For OVR: Miami Beach, Cardi Gallery takes the viewer on a journey through some of the key art movements of the 20th century that left an indelible mark on art history.
The journey begins with Velocita’ d’automobile, by Italian artist Giacomo Balla (1871 – 1958), who had signed the Futurist Manifesto in 1910. Produced at the height of the movement between 1912 and 1914, this oil painting encapsulates its very essence: the quest to express motion and the passage of time. The symbolic embodiment of speed – the roaring automobile, as Marinetti had defined it – is one of the most recurrent motifs in Balla’s works of the period, portrayed in a strongly abstracted way, as inspired by Cubism.
The approach toward abstraction is presented in the still life Petit verre, produced by the Spanish master Pablo Picasso in 1922. An example of Synthetic Cubism rendered in a simplified and almost decorative, playful style with essential outlines and flat colour planes, this small composition is characterised by the presence of a recognisable object: everyday reality was something the artist never relinquished.
With Natura Morta, 1941, Italian painter Giorgio Morandi reinforced the simple geometric solidity of everyday objects and strived to highlight their spatial relationships. A precise take on still life, and a product of meticulous compositional studies, the painting is rooted in tradition, yet on the canvas the bottles, jars, pitchers, and bowls become self-contained forms in space, forerunning Minimalism.
Exceeding the bounds of painting, the Italo-Argentinian Lucio Fontana founded Spazialismo in 1947, calling for an art form suitable for the mechanical age, based on the unity of space and time. Concetto Spaziale, Teatrino, 1965-66 and Concetto Spaziale, Attese, 1968 both aim to transform the canvas into a three-dimensional space. Always seeking to invoke a sense of the boundless, infinite space that lays beyond and around the canvas itself through the use of holes and slashes, with the Teatrini, Fontana further altered the visual perception of this spatial dimension by adding a new element, the contoured lacquer frame.
Elaborating upon Fontana’s work and pushing the boundaries of the medium even further into the three-dimensional, Italian artist Agostino Bonalumi developed what he defined “pittura – oggetto” (painting-object). Untitled (Nero), 1967 is an example of his “extroflexions” – intricate stretchers moulding vinyl-coated monochromatic canvases, creating a pictorial space where light and form can flow.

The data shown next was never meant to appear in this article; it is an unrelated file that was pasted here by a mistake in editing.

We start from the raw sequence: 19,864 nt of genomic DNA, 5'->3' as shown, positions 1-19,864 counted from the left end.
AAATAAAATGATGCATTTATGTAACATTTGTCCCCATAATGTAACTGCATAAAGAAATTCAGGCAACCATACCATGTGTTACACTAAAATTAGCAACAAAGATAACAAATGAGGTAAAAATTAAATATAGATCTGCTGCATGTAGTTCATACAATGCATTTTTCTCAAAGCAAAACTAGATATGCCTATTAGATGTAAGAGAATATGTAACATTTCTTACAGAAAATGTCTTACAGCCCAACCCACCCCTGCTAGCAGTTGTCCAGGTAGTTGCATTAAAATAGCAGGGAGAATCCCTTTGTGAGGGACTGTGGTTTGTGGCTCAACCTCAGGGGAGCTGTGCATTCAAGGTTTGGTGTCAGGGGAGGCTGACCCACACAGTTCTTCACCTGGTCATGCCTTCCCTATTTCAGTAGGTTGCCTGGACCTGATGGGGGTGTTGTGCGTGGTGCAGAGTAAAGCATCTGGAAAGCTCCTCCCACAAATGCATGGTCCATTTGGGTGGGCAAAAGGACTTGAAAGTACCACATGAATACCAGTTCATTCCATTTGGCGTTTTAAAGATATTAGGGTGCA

Working at the threshold between painting and sculpture, exploring the sculptural possibilities of time and motion and questioning the static character of art, was American sculptor Alexander Calder. He ventured into the mutability of space through his colourful, abstract kinetic sculptures known as “mobiles”, of which the present work Frère (maquette), c. 1973 is a late example.
The display continues with Escuma i fustes, 1986, a work by Matter painter, Catalan artist Antoni Tàpies. Here, painting reaches the third dimension through the incorporation of a variety of materials unexpected in fine art, that at once create a complex paint medium and the very pictorial surface. The artist’s use of lowly everyday materials serves to elevate matter in almost alchemic mysticism juxtaposing letters and symbols, while negating a predetermined structure and form.
Similarly, the practice of American painter Cy Twombly progressed along its own path towards abstraction, incorporating a deep fascination with language and history that became foundational elements of a visual vocabulary laden of gestural marks and letters. Untitled, 1976, like most of his production, is a delicate piece inhabited by collaged fragments of ancient poetry, the focus moving between the painting and the performative act of writing itself.
The threshold between performativity and painting is further explored in a recent example of mirror painting by Italian Arte Povera artist Michelangelo Pistoletto, Partitura in Nero, 2010 – 2012. The performative act in this instance is left to the viewer, as the life-sized work could not live without an audience. Called upon to actively participate, the viewer begins to appear in the picture plane alongside the portrayed woman: the work of art not only exceeds its boundaries; it physically lets life in.